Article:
This month Regenerate Christchurch released a discussion document for the various land use options its considering in the area. At our last DRA meeting, I suggested that we could hold a workshop for residents on the options, with the objective of producing a submission from the DRA on our view of the options. The committee agreed, and that workshop is scheduled for 31 October.
So this is why I found myself wandering along the new Otakaro bike trail thinking about regeneration.
And what was my sense? It’s a beautiful place. The river looks as though its well on the way to regeneration all on its own, taking parts of the neighbourhood with it. And that feels right. Maybe for this area, regeneration means letting the river find its place again. Maybe it’s about giving the land a chance to settle, and then we can figure out what bits to give over to the river, and what bits we can use again.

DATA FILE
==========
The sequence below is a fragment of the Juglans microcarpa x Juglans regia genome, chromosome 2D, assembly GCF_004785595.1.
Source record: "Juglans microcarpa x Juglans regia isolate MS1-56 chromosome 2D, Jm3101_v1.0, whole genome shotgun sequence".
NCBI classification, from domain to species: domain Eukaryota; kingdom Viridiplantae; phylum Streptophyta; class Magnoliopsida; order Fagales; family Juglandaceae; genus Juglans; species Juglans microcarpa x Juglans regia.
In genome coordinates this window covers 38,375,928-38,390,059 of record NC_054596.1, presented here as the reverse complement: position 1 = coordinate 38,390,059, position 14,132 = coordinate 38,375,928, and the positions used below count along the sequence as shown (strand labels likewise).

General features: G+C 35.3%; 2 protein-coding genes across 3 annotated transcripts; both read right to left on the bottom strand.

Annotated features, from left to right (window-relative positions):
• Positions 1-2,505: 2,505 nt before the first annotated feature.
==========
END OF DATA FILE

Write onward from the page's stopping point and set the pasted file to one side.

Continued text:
I stopped along my walk to look at the plants and trees that now delineate the house boundaries.
In my logical brain, I look at the land and understand that its an valuable asset. We can’t realise that asset unless we use it for something. But in my heart, I feel sad for the people who had to leave. I know some of them went willingly – they took their money and found more stable ground to rebuild on. But a lot of people left only because they had to. If that was my former home and I was faced with the prospect of it being sold on to new homesteaders, I’d be upset, and maybe angry. It seems too soon. Leave it alone for a while. Give people a decent chance to grieve.